CSLB Qualifying Experience – Part 3

To continue in this series of posts, I will be discussing the CSLB Qualifying Experience outline and process. Part 3

Below are a set of powerpoint slides that were shown at the recent Contractors State License Board Licensing Committee Meeting held at the CSLB office in Sacramento on October 21, 2013.

Along the way, I’ll add my advice and opinion where necessary. Click on the images to enlarge.

CSLB Qualifying Experience Part 3

Slides # 17-18

These two slides show what forms of experience verification they will accept. It’s my opinion that this information should be made public on the CSLB website. I haven’t found it yet, but if I do, I’ll be sure to post a link in this blog.

CSLB Qualifying Experience Part 3Slides #19-20

#19 is a continuation of the CSLB qualifying experience verification documents they will accept.

#20 is the lead slide to examples of experience they’ve received. The text “The names have been changed to protect the guilty” is an odd statement. What do they mean by that? Is that supposed to be an attempt at humor? If it is, it’s lost on me.

CSLB Qualifying Experience Part 3Slides #21-22

“Copy and Paste” There is no rule stated on the application that the experience listed must be different is more than one experience form is completed. If their example was hand written on two forms, verbatim, they couldn’t call it “copy and paste.” So is their issue the fact that the app was filled out in Adobe, copied and pasted to second work experience form? Again, there is nothing in the app directions or Business and Professions Code that states that is a “red flag.”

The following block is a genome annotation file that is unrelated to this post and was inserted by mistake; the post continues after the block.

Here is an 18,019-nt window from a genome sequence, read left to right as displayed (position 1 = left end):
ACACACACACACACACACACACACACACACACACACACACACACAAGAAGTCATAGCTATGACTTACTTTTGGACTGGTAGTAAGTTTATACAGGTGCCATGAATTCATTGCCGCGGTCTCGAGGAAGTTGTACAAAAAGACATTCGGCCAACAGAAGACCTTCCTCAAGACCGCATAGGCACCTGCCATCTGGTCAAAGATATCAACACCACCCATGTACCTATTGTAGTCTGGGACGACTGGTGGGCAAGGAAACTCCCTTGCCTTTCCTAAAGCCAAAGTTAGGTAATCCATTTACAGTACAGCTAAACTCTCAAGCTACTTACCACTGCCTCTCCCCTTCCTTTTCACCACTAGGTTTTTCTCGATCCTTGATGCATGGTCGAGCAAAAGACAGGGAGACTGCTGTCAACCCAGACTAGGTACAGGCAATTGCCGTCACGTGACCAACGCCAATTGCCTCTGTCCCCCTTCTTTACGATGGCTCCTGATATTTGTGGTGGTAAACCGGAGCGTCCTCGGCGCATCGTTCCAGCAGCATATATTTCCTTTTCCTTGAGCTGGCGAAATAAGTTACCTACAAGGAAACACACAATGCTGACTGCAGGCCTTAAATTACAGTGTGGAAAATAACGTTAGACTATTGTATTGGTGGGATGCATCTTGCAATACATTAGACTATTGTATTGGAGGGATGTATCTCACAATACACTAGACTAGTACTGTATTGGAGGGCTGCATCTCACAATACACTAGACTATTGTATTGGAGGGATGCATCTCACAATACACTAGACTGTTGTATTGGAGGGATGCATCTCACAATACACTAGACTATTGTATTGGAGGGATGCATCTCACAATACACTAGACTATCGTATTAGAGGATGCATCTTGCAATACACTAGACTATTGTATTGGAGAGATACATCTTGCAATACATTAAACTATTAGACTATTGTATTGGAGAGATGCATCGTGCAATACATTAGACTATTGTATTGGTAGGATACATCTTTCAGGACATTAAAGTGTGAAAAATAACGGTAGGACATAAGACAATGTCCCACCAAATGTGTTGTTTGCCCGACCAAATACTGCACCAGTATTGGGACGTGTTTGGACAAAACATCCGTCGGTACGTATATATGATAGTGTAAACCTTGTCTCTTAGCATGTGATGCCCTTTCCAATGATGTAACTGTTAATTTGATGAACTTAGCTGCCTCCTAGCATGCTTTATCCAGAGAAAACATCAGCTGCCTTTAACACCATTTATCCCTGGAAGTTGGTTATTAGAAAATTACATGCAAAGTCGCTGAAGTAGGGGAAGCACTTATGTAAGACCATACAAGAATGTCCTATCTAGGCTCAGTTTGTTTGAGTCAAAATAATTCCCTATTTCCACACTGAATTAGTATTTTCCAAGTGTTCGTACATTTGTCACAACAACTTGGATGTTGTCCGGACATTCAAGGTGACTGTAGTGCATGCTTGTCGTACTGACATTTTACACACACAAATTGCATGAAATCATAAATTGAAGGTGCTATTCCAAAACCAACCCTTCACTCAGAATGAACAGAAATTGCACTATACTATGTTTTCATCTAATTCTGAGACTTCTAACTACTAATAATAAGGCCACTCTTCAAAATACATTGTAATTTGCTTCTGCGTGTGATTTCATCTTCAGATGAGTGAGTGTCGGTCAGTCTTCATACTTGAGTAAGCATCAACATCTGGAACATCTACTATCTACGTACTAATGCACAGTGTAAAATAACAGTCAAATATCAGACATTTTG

Of course, if they contact the employer, and he/she gives a different job description, you’re app is in trouble. But “copy and paste” is not a violation.

CSLB Qualifying Experience Part 3Slides #23-24

Having a fellow employee certify your work shouldn’t be a “red flag.” It is an option on the application. What this slide should have said was…. This applicant is applying for the A-General Engineering classification, therefore, it falls under the new “critical classification” rules we just made up.

Granted, the experience in this example isn’t up to my standards. It does read as though the applicant was more of a geologist, as his employer stated. But the basics of the experience outline is acceptable… in my opinion.

 Ok, there is Part 3 in this series, CSLB Qualifying Experience. Come back to see the final installment.

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